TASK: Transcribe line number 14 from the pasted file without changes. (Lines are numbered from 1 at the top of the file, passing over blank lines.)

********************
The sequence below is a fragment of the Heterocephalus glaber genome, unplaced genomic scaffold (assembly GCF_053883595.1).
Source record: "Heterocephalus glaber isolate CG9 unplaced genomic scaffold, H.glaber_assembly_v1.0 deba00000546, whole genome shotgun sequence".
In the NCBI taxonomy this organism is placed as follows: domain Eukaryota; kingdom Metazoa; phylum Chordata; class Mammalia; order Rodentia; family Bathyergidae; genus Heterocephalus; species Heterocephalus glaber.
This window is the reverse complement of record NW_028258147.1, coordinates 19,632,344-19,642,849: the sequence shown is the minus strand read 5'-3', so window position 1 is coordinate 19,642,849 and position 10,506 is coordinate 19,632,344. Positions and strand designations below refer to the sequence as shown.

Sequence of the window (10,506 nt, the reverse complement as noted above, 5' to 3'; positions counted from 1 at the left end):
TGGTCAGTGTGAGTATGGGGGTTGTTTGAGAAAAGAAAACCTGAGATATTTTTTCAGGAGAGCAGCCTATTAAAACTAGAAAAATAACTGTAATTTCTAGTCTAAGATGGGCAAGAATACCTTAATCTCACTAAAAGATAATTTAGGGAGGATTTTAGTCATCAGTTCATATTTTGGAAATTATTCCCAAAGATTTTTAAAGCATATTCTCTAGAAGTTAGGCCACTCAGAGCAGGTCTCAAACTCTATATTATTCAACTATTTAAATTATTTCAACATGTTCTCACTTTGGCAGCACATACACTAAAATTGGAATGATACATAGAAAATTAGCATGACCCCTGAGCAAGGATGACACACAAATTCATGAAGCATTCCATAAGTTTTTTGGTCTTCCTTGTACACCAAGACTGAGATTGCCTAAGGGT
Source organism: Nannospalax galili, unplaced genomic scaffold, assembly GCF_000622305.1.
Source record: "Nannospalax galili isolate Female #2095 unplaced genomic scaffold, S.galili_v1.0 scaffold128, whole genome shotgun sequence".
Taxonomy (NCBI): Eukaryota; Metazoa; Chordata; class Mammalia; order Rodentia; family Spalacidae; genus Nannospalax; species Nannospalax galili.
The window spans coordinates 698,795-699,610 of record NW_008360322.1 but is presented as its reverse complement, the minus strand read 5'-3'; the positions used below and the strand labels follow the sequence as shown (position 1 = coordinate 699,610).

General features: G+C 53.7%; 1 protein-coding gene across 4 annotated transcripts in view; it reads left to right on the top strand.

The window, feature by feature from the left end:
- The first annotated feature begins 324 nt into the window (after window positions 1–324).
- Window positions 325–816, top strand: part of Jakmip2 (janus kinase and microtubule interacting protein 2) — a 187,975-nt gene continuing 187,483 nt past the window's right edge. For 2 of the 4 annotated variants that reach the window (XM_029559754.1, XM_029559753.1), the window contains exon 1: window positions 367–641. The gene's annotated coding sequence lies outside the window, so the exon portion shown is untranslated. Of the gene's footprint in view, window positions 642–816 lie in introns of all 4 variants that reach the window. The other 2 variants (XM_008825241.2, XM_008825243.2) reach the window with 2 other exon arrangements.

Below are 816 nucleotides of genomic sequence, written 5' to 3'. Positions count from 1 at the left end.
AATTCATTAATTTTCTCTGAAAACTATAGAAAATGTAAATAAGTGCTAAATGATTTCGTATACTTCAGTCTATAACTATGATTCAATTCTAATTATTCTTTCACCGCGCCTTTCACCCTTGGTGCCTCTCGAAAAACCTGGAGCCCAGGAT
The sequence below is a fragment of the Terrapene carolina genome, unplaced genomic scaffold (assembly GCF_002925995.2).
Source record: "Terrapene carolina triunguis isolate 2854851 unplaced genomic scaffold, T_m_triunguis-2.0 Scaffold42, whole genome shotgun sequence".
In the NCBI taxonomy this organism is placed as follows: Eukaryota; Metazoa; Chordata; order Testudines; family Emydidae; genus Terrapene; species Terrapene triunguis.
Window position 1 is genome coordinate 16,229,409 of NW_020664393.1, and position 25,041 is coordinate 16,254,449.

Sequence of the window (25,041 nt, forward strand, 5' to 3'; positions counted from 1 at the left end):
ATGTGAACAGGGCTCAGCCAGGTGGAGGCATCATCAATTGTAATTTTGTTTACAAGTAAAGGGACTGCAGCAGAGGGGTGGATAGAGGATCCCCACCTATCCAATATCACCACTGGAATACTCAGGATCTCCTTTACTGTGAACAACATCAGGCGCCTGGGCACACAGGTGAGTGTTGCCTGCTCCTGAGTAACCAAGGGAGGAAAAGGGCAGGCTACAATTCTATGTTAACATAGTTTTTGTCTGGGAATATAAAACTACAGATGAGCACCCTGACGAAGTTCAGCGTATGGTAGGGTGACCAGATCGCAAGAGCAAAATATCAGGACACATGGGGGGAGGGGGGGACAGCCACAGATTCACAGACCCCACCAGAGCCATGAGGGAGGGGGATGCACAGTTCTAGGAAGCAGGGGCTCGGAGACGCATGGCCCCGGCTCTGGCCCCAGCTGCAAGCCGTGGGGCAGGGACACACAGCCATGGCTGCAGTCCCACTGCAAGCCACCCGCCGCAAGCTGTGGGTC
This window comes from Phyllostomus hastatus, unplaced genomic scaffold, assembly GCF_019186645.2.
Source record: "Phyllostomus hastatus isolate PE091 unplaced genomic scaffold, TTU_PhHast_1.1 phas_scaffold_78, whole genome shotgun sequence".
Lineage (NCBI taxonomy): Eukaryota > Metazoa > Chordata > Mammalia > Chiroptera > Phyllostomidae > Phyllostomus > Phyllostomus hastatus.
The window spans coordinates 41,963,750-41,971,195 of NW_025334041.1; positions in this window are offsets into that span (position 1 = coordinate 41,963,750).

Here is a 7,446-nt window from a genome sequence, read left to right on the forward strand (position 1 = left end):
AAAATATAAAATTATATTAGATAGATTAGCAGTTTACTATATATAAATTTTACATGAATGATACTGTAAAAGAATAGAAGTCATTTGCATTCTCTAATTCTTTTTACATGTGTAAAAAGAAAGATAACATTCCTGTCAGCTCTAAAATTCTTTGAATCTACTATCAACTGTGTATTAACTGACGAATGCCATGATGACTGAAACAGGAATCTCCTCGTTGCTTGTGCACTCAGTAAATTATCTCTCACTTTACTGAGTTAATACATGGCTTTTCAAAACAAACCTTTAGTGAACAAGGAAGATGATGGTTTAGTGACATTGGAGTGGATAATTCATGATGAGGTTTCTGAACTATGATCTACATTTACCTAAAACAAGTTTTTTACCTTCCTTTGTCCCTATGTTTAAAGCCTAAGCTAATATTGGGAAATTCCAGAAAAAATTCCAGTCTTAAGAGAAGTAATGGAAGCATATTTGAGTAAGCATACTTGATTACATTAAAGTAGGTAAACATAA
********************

- Window positions 325–816, top strand: part of Jakmip2 (janus kinase and microtubule interacting protein 2) — a 187,975-nt gene continuing 187,483 nt past the window's right edge. For 2 of the 4 annotated variants that reach the window (XM_029559754.1, XM_029559753.1), the window contains exon 1: window positions 367–641. The gene's annotated coding sequence lies outside the window, so the exon portion shown is untranslated. Of the gene's footprint in view, window positions 642–816 lie in introns of all 4 variants that reach the window. The other 2 variants (XM_008825241.2, XM_008825243.2) reach the window with 2 other exon arrangements.